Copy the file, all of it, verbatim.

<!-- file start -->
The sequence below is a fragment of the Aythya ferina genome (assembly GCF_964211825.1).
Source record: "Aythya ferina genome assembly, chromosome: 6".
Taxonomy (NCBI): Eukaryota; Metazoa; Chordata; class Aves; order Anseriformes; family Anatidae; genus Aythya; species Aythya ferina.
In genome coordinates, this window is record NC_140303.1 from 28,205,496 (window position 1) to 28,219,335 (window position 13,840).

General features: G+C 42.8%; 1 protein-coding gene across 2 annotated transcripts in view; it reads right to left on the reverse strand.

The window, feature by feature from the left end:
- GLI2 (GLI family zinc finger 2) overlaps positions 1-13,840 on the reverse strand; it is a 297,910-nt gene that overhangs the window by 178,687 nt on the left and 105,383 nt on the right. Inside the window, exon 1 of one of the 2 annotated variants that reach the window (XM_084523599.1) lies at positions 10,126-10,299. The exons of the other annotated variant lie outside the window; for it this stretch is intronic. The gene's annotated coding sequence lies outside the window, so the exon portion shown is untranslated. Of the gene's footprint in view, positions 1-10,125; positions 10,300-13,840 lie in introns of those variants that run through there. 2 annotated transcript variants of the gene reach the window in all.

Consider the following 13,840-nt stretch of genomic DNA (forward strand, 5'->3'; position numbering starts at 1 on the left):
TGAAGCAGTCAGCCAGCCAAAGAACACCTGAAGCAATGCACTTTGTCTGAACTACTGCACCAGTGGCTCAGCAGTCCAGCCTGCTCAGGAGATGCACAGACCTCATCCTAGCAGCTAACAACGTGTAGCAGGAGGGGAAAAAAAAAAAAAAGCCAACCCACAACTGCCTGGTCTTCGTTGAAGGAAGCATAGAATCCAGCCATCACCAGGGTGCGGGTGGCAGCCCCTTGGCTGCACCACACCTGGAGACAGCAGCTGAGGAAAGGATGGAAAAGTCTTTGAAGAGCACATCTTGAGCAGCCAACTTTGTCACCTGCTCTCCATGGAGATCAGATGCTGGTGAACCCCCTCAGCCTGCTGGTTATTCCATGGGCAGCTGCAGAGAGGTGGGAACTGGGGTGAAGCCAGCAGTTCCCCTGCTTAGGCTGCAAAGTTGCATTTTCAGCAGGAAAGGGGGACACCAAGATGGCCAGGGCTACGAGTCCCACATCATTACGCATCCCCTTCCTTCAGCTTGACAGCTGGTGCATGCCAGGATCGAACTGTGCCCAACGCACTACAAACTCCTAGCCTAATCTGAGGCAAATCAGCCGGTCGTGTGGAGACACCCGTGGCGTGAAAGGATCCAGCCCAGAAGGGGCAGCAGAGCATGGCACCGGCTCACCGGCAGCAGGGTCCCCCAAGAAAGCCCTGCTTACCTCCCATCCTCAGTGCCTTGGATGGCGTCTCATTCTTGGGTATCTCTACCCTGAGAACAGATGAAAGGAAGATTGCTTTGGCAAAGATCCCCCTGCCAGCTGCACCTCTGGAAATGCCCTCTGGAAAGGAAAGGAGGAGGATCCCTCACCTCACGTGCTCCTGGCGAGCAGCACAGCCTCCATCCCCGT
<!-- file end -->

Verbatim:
The sequence below is a fragment of the Aythya ferina genome (assembly GCF_964211825.1).
Source record: "Aythya ferina genome assembly, chromosome: 6".
Taxonomy (NCBI): Eukaryota; Metazoa; Chordata; class Aves; order Anseriformes; family Anatidae; genus Aythya; species Aythya ferina.
In genome coordinates, this window is record NC_140303.1 from 28,205,496 (window position 1) to 28,219,335 (window position 13,840).

General features: G+C 42.8%; 1 protein-coding gene across 2 annotated transcripts in view; it reads right to left on the reverse strand.

The window, feature by feature from the left end:
- GLI2 (GLI family zinc finger 2) overlaps positions 1-13,840 on the reverse strand; it is a 297,910-nt gene that overhangs the window by 178,687 nt on the left and 105,383 nt on the right. Inside the window, exon 1 of one of the 2 annotated variants that reach the window (XM_084523599.1) lies at positions 10,126-10,299. The exons of the other annotated variant lie outside the window; for it this stretch is intronic. The gene's annotated coding sequence lies outside the window, so the exon portion shown is untranslated. Of the gene's footprint in view, positions 1-10,125; positions 10,300-13,840 lie in introns of those variants that run through there. 2 annotated transcript variants of the gene reach the window in all.

Consider the following 13,840-nt stretch of genomic DNA (forward strand, 5'->3'; position numbering starts at 1 on the left):
TGAAGCAGTCAGCCAGCCAAAGAACACCTGAAGCAATGCACTTTGTCTGAACTACTGCACCAGTGGCTCAGCAGTCCAGCCTGCTCAGGAGATGCACAGACCTCATCCTAGCAGCTAACAACGTGTAGCAGGAGGGGAAAAAAAAAAAAAAGCCAACCCACAACTGCCTGGTCTTCGTTGAAGGAAGCATAGAATCCAGCCATCACCAGGGTGCGGGTGGCAGCCCCTTGGCTGCACCACACCTGGAGACAGCAGCTGAGGAAAGGATGGAAAAGTCTTTGAAGAGCACATCTTGAGCAGCCAACTTTGTCACCTGCTCTCCATGGAGATCAGATGCTGGTGAACCCCCTCAGCCTGCTGGTTATTCCATGGGCAGCTGCAGAGAGGTGGGAACTGGGGTGAAGCCAGCAGTTCCCCTGCTTAGGCTGCAAAGTTGCATTTTCAGCAGGAAAGGGGGACACCAAGATGGCCAGGGCTACGAGTCCCACATCATTACGCATCCCCTTCCTTCAGCTTGACAGCTGGTGCATGCCAGGATCGAACTGTGCCCAACGCACTACAAACTCCTAGCCTAATCTGAGGCAAATCAGCCGGTCGTGTGGAGACACCCGTGGCGTGAAAGGATCCAGCCCAGAAGGGGCAGCAGAGCATGGCACCGGCTCACCGGCAGCAGGGTCCCCCAAGAAAGCCCTGCTTACCTCCCATCCTCAGTGCCTTGGATGGCGTCTCATTCTTGGGTATCTCTACCCTGAGAACAGATGAAAGGAAGATTGCTTTGGCAAAGATCCCCCTGCCAGCTGCACCTCTGGAAATGCCCTCTGGAAAGGAAAGGAGGAGGATCCCTCACCTCACGTGCTCCTGGCGAGCAGCACAGCCTCCATCCCCGT